Perspective of distance


This photo, along with those that blared red,  brought us all to our knees! I have tried to put perspective to what it felt like for the many of us who had loved ones and friends in harm’s way. We knew we couldn’t possibly know how the experience felt first hand….we couldn’t feel the same fear, the same uncertainty, the same camaraderie that offers such solace and comfort. We couldn’t know the trust that is built, house by house, neighborhood by neighborhood, county by county.  Shared resources aren’t bound by usual definitions, rather a commitment to all rather than few.

For our family, we have watched our brother Bill and his family in Texas weather Hurricane Harvey…..closely followed by sister Laura and her family doing the same near Tampa with Hurricane Irma.

It has been like watching a train barrel down the tracks, our families stalled at a crossing gate! Will they make it out in time? Will the train brake in time? What can we do?

At first blush, I would say we can do nothing! We are completely helpless on dry land with sunny skies above while they wait for an event out of their control! They prepare, they gather at a communion table only they can know.

Our ardent prayers provide a way of communicating our love, both for the Christ who loves us and the families far away. Our texts and emails affirm a family connection that offers another form of communion, though many miles apart. Our feelings of helplessness diminish, only to roar back when the time arrives…..when we know the wind is blowing, the rain is relentless, when darkness seems very long! At midnight Sunday night, TV blaring, we can barely breathe for the worry! Tears of relief finally sent us to bed!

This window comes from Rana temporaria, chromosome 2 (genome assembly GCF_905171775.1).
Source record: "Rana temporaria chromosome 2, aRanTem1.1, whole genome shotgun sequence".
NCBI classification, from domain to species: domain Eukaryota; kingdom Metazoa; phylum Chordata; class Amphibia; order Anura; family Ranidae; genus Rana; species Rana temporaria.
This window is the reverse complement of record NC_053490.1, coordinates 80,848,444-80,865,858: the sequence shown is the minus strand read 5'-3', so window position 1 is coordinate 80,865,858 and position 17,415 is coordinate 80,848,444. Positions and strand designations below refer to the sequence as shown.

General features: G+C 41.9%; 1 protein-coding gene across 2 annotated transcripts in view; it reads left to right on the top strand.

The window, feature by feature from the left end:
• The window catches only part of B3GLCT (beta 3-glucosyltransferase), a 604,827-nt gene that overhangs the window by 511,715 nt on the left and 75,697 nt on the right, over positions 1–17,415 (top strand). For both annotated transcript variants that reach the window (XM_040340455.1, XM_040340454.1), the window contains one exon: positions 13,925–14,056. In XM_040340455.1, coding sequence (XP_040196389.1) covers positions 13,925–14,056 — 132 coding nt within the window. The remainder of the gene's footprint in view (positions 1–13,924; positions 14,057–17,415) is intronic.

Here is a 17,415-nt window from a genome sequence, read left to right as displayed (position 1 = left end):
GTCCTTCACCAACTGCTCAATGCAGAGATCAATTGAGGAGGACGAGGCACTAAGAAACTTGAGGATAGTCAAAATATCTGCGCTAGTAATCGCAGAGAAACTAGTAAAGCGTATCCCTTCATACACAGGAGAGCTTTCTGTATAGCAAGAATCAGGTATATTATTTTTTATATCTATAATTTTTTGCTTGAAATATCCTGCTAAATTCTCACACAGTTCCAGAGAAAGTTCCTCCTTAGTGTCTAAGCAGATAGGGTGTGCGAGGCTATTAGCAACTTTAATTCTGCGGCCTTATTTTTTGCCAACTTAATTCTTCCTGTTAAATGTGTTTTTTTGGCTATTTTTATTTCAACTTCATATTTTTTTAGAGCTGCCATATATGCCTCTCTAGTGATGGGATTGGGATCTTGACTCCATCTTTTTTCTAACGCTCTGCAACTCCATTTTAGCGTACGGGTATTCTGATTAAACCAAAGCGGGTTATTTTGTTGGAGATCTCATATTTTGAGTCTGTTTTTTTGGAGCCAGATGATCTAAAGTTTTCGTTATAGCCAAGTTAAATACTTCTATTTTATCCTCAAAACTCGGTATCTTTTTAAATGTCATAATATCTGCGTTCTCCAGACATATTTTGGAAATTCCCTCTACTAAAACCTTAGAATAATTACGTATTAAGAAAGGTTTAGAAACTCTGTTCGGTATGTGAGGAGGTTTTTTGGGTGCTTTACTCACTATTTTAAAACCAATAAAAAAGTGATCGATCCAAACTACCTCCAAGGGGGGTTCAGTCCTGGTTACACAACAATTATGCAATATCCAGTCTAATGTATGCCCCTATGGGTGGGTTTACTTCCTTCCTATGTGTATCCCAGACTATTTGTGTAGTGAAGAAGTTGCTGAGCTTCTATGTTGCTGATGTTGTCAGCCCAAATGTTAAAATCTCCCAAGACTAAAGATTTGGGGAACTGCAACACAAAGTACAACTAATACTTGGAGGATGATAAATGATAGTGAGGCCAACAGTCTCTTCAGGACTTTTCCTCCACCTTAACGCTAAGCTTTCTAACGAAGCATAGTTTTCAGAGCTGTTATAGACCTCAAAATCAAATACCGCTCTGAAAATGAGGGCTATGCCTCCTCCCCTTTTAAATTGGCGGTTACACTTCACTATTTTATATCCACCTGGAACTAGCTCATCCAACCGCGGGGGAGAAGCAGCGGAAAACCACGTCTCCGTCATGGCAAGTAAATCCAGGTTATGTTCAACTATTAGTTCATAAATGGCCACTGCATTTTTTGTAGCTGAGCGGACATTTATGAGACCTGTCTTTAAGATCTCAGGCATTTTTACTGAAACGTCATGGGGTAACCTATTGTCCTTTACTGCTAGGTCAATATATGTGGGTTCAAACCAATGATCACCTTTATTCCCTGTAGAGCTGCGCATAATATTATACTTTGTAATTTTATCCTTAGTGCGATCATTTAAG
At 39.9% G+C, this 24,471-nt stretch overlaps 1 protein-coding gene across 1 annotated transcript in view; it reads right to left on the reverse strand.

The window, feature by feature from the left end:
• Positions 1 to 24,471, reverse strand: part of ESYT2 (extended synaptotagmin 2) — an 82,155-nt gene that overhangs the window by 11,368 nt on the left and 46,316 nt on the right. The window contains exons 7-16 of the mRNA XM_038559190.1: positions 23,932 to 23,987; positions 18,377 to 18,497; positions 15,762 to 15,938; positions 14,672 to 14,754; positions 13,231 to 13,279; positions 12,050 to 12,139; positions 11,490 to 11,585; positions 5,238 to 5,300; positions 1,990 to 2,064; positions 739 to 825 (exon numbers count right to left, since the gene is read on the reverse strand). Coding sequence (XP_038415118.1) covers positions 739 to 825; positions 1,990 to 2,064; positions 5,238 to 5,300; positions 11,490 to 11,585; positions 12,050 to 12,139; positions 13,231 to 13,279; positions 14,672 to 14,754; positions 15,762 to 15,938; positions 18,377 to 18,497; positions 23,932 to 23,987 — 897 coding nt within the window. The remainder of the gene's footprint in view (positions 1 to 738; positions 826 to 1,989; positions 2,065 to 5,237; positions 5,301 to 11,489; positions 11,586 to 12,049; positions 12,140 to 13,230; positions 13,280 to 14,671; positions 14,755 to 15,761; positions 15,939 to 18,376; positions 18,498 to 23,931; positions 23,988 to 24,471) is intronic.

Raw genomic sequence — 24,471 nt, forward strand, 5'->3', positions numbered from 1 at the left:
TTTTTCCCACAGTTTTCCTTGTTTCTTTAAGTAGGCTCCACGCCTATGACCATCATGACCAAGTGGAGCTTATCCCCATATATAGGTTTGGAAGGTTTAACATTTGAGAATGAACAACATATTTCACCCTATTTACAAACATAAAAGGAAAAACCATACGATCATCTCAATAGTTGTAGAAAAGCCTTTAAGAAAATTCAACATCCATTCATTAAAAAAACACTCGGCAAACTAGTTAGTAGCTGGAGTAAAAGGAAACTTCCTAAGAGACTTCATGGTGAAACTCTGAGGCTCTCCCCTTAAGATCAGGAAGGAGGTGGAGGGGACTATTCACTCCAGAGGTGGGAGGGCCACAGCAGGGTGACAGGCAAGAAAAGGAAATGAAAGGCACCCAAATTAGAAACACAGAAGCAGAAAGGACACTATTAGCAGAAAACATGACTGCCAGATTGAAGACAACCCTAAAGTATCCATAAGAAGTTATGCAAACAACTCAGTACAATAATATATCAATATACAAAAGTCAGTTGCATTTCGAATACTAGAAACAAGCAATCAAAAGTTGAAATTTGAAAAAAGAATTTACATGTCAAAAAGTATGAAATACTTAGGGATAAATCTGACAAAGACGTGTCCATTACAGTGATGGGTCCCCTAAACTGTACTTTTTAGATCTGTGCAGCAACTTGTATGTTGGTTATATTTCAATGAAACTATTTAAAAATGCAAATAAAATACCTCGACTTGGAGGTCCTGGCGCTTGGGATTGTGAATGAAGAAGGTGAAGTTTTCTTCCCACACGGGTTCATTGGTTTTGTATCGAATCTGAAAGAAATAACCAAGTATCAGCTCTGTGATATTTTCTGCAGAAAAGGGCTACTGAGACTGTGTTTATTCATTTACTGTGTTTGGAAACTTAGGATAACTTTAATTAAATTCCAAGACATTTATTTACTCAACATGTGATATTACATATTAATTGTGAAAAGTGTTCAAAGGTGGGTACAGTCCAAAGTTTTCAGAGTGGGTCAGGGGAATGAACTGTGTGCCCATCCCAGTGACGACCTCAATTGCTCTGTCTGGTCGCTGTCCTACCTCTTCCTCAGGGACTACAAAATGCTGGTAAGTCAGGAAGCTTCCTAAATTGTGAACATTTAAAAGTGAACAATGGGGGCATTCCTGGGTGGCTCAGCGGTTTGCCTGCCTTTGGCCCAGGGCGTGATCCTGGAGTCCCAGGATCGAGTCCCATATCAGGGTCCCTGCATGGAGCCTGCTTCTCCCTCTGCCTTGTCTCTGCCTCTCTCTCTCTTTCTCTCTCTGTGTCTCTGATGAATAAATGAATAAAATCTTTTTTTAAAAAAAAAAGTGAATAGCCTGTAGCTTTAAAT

It is good to be on this side of Harvey and Irma… family members in homes with power, lives getting back on track. They are grateful beyond measure. We are, too.

So now we remain called to pray for those not so fortunate….those without a home, or a flooded home, those whose way of life will never return, those with no power, those with few resources, those who see no hope this day. They need a body of prayer that covers them. They need our help in the ways we can provide. They need “compassion fatigue” to be replaced with long term compassion and care.

They need us to be their neighbors, regardless of where we live.






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